West Highland Way - the Best Trail for Female Solo Hikers!
The first and most famous long-distance path in Scotland
West Highland Way is probably the most famous trail in Scotland.
It takes you from Milngavie on the outskirts of Glasgow all the way to Fort William, 154 km (or 96 miles) to the North.
It was officially opened in 1980 and became the first officially designated long distance footpath in Scotland.
Thousands of people walk the WHW each year, and for a good reason – it takes you through a wonderful variety of terrain and breath-taking views.
The path uses many ancient trails and roads, like Old Military Roads or drover’s roads and thanks to multiple educational boards you can some learn some history of the area.
Thanks to its popularity it is also pretty easy to find accommodation and food on the way. And if you prefer to walk light – you can choose from one of the companies offering baggage transport.
The path is very well marked and you hardly need a map, but it’s still nice to check where you are on it.
I advise to buy the laminated kind, in the Scottish weather, anything else is just a mistake.
Solo hiking the West Highland Way: in your own tempo
It is generally said that it takes about 7 -8 days to complete, some people do it in 5 or 6, but I did it in 9 (8 days walking, 1-day rest).
It is very important to find your own tempo – that’s one of the best sides of hiking solo! You walk as fast or as slow as you need, you stop when you feel like it and don’t worry about slowing someone down or waiting for someone else.
Also – if you are truly looking for solitude, don’t begin the walk on weekends!
When I was researching my big Scottish adventure, West Highland Way seemed a sure choice.
It provides an excellent introduction to the Highlands and gives a good amount of satisfaction upon completing it.
It is also considered “a must”, a classic of a kind that you just have to complete. So I didn’t even try to oppose the tradition – I decided to begin my big, month-long solo adventure in Scotland with the Queen of them all.
My own take on the West Highland Way
After reading many descriptions of the trail, I decided to skip the first stage and start from Drymen.
Why? Because I prefer hills and mountains to pastoral landscapes.
A few people I met on my way agreed with me that it was a good decision, but others preferred to do the whole thing in order to feel they really “did it”.
Fight the anxiety - prepare!
I have to admit, that I was pretty anxious.
Which is not really a surprise, as I suffer from an anxiety disorder, but there was this wonderful mixture of excitement and “what the heck am I doing?” kind of thinking. To tame my anxiety I’ve read all I could on West Highland Way – mostly thanks to the wonderful Walking Highlands website – I highly recommend them!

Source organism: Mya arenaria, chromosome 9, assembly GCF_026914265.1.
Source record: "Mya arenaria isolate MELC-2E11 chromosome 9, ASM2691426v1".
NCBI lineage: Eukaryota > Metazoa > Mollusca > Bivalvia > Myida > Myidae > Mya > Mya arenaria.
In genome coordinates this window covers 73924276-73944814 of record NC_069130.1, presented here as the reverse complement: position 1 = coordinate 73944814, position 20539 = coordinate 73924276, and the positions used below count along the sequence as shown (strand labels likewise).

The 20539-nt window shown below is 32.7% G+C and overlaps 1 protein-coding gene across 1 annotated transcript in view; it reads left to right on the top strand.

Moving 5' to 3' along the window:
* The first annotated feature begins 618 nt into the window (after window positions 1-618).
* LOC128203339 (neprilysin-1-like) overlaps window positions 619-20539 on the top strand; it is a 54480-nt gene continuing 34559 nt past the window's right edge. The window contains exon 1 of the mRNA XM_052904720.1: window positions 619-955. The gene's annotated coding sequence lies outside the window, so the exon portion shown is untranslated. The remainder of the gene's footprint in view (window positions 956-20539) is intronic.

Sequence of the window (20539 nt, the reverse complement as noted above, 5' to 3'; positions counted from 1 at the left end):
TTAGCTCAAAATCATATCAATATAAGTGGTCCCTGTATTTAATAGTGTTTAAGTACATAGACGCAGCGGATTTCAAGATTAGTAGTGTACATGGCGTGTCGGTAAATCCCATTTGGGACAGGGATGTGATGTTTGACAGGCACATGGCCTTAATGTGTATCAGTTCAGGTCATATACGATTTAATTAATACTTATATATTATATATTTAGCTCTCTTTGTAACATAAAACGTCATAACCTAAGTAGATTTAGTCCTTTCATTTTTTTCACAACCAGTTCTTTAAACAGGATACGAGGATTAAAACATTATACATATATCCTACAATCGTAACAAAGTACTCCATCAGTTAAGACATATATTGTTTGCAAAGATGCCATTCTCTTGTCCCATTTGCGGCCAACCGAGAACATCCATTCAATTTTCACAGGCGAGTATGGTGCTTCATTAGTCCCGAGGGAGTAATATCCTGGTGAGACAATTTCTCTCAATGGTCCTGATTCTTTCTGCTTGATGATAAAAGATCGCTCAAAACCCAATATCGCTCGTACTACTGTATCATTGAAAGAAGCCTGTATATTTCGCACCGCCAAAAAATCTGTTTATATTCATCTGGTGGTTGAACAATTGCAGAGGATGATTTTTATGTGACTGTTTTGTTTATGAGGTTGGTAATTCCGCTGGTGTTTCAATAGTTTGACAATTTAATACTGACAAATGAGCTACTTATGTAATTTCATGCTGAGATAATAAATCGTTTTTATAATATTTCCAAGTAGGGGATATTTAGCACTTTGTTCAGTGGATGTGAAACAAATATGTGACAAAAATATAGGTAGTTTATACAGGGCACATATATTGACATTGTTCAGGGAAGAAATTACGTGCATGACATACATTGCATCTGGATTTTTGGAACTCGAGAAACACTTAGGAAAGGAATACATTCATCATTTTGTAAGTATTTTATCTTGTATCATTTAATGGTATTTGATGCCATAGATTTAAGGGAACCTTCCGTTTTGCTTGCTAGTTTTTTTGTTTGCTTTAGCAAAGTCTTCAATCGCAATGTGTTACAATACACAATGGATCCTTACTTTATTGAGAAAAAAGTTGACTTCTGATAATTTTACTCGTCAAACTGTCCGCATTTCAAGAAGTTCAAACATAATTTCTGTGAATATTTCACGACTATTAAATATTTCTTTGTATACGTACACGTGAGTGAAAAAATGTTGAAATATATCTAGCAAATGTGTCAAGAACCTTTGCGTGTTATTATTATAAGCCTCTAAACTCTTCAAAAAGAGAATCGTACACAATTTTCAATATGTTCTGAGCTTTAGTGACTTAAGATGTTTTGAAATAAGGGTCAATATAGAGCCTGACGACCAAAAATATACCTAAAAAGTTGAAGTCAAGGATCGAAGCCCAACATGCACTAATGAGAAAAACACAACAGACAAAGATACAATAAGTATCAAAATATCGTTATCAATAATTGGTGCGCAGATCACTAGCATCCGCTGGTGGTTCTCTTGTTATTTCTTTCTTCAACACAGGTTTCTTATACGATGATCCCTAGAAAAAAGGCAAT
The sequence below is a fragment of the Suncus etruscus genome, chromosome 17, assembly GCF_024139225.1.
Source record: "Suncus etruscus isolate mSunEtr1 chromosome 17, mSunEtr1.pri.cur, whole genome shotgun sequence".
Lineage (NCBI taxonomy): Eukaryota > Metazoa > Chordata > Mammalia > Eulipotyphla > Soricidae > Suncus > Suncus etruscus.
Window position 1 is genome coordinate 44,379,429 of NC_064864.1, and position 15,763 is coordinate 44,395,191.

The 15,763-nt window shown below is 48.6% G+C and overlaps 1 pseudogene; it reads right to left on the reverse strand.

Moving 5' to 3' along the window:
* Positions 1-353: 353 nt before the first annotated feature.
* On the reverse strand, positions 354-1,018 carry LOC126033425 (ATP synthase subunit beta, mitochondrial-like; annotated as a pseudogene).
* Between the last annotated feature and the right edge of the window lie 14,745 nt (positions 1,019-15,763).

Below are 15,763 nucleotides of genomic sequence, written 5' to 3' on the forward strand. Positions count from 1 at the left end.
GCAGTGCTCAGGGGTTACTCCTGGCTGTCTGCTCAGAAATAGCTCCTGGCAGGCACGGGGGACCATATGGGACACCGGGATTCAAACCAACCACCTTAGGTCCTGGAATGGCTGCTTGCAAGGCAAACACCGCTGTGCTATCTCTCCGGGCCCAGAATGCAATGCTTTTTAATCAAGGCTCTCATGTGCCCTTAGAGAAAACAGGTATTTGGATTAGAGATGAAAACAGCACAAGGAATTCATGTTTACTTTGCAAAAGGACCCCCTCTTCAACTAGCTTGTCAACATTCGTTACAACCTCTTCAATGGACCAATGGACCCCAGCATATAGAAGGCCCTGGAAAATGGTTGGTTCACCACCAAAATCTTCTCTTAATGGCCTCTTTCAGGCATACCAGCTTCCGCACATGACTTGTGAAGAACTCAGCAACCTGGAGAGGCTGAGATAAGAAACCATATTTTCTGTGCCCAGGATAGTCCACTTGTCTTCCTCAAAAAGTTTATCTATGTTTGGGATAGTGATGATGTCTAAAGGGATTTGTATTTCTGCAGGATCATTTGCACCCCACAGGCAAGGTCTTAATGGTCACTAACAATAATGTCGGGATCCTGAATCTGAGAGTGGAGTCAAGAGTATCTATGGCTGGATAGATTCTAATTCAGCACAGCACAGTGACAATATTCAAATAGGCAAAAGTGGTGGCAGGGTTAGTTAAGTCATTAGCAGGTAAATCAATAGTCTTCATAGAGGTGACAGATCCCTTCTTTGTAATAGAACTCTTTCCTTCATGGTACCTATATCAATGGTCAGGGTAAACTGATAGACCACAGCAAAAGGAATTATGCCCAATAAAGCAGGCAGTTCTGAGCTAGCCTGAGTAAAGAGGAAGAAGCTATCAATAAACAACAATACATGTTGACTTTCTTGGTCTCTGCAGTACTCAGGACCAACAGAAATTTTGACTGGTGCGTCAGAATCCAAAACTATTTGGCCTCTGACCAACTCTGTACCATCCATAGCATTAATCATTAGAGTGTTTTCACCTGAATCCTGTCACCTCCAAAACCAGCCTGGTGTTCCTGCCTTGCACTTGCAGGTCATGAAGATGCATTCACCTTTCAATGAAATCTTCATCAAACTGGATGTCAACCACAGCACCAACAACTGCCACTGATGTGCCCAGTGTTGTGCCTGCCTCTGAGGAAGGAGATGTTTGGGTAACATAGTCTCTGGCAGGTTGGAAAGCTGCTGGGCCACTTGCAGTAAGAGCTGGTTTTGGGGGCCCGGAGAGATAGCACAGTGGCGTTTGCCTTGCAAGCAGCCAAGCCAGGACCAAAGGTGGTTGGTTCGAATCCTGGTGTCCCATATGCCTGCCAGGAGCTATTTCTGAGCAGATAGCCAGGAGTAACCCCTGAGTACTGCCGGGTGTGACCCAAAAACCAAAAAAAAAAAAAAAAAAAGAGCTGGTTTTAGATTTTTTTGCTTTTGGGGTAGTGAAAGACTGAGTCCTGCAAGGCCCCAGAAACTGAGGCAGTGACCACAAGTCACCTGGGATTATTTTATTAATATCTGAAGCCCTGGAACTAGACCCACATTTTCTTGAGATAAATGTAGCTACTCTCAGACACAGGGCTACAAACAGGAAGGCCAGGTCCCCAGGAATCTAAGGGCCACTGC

I got my kindle stuffed with the Cicerone guidebook, but also pdf documents with descriptions from the Walking Highlands and individual tourists’ reviews that you can find on their site and discussion forum.
You may want to read my anxiety-taming 7 ingredient hiking plan post :)
Make sure you are properly dressed for the weather conditions in Scotland - it may be summer, but it's not exactly a beach-in-Greece type of summer ;-)
If you need a checklist and ideas - take a look at my packing list for women hiking & camping solo in Scotland and make sure your gear is working for you - quality over quantity!
Make sure you read all you need to know about hiking the West Highland Way!
If you are still worried if you would make it at the West Highland Way, take a look at the top 10 tips for female solo hikers at this article, check how to conquer your fear and love solo camping and make sure you don't do any of those silly mistakes, maybe that will convince you to hit the trail :)
No need to pretend - I was worried about hiking solo as a woman.
I wasn't sure what the Scottish men are like toward a woman on her own. My family's and friends' loudly voiced concerns didn't help either. I have researched the topic - read forum discussions, articles, and reports.
The conclusion was pretty clear: Scotland, along with Scandinavia, is one of the safest places for solo female hikers.
During my four weeks hiking there, often sleeping in one bothy with another man or on a wild camping with just a man or two - I never felt uneasy, threatened or uncomfortable. There was no gesture, no "joke" or movement to make me feel unsafe. On the trail, I've only met people who were polite, and respectful of me.
So – one day mid-July I landed in Glasgow and spent one day walking around the city… in a complete downpour.
Enough to say I didn’t see much. The hostel I stayed at was dreadful and I couldn’t wait to be on my way.
My backpack was way too heavy, my head full of anxiety and worries.
But off I went towards the adventure that changed my life.
If you would like to know where you can pitch your tent along the West Highland Way - click this way!
Prepare well and have a great time hiking: Packing list for women hiking & camping solo in Scotland.